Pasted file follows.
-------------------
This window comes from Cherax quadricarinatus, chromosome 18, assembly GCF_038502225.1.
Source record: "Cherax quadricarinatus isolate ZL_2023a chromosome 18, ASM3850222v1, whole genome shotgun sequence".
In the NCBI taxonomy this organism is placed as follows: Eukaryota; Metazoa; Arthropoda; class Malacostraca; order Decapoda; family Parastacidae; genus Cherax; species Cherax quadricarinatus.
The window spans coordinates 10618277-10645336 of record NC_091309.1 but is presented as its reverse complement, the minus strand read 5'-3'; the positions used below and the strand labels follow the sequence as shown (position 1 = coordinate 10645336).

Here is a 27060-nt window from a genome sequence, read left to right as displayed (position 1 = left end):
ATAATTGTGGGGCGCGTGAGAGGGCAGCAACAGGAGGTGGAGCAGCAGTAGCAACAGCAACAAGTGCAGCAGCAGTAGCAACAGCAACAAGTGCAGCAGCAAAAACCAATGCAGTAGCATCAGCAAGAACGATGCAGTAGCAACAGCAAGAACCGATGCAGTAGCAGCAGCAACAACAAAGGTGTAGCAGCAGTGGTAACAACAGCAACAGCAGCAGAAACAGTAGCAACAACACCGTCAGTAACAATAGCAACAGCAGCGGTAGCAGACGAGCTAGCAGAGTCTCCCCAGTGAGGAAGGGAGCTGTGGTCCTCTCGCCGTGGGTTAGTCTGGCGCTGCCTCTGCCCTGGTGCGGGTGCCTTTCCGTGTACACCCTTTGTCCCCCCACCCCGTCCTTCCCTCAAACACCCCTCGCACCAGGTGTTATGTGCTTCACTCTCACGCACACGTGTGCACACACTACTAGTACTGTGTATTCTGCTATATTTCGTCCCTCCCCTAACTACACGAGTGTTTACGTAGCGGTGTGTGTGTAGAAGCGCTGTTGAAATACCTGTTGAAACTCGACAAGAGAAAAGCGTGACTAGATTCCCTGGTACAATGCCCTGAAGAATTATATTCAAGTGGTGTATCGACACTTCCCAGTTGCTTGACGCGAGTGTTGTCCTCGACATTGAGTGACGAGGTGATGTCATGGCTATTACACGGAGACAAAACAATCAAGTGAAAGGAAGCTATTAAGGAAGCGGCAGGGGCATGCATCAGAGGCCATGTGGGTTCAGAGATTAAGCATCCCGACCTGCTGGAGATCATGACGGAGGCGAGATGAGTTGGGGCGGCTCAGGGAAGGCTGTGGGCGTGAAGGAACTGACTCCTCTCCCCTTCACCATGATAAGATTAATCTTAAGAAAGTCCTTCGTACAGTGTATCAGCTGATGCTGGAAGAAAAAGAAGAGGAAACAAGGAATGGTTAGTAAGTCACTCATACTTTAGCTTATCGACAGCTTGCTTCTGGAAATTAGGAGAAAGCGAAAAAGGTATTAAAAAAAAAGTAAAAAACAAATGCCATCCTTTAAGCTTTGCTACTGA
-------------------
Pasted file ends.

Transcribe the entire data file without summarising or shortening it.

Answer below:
This window comes from Cherax quadricarinatus, chromosome 18, assembly GCF_038502225.1.
Source record: "Cherax quadricarinatus isolate ZL_2023a chromosome 18, ASM3850222v1, whole genome shotgun sequence".
In the NCBI taxonomy this organism is placed as follows: Eukaryota; Metazoa; Arthropoda; class Malacostraca; order Decapoda; family Parastacidae; genus Cherax; species Cherax quadricarinatus.
The window spans coordinates 10618277-10645336 of record NC_091309.1 but is presented as its reverse complement, the minus strand read 5'-3'; the positions used below and the strand labels follow the sequence as shown (position 1 = coordinate 10645336).

Here is a 27060-nt window from a genome sequence, read left to right as displayed (position 1 = left end):
ATAATTGTGGGGCGCGTGAGAGGGCAGCAACAGGAGGTGGAGCAGCAGTAGCAACAGCAACAAGTGCAGCAGCAGTAGCAACAGCAACAAGTGCAGCAGCAAAAACCAATGCAGTAGCATCAGCAAGAACGATGCAGTAGCAACAGCAAGAACCGATGCAGTAGCAGCAGCAACAACAAAGGTGTAGCAGCAGTGGTAACAACAGCAACAGCAGCAGAAACAGTAGCAACAACACCGTCAGTAACAATAGCAACAGCAGCGGTAGCAGACGAGCTAGCAGAGTCTCCCCAGTGAGGAAGGGAGCTGTGGTCCTCTCGCCGTGGGTTAGTCTGGCGCTGCCTCTGCCCTGGTGCGGGTGCCTTTCCGTGTACACCCTTTGTCCCCCCACCCCGTCCTTCCCTCAAACACCCCTCGCACCAGGTGTTATGTGCTTCACTCTCACGCACACGTGTGCACACACTACTAGTACTGTGTATTCTGCTATATTTCGTCCCTCCCCTAACTACACGAGTGTTTACGTAGCGGTGTGTGTGTAGAAGCGCTGTTGAAATACCTGTTGAAACTCGACAAGAGAAAAGCGTGACTAGATTCCCTGGTACAATGCCCTGAAGAATTATATTCAAGTGGTGTATCGACACTTCCCAGTTGCTTGACGCGAGTGTTGTCCTCGACATTGAGTGACGAGGTGATGTCATGGCTATTACACGGAGACAAAACAATCAAGTGAAAGGAAGCTATTAAGGAAGCGGCAGGGGCATGCATCAGAGGCCATGTGGGTTCAGAGATTAAGCATCCCGACCTGCTGGAGATCATGACGGAGGCGAGATGAGTTGGGGCGGCTCAGGGAAGGCTGTGGGCGTGAAGGAACTGACTCCTCTCCCCTTCACCATGATAAGATTAATCTTAAGAAAGTCCTTCGTACAGTGTATCAGCTGATGCTGGAAGAAAAAGAAGAGGAAACAAGGAATGGTTAGTAAGTCACTCATACTTTAGCTTATCGACAGCTTGCTTCTGGAAATTAGGAGAAAGCGAAAAAGGTATTAAAAAAAAAGTAAAAAACAAATGCCATCCTTTAAGCTTTGCTACTGA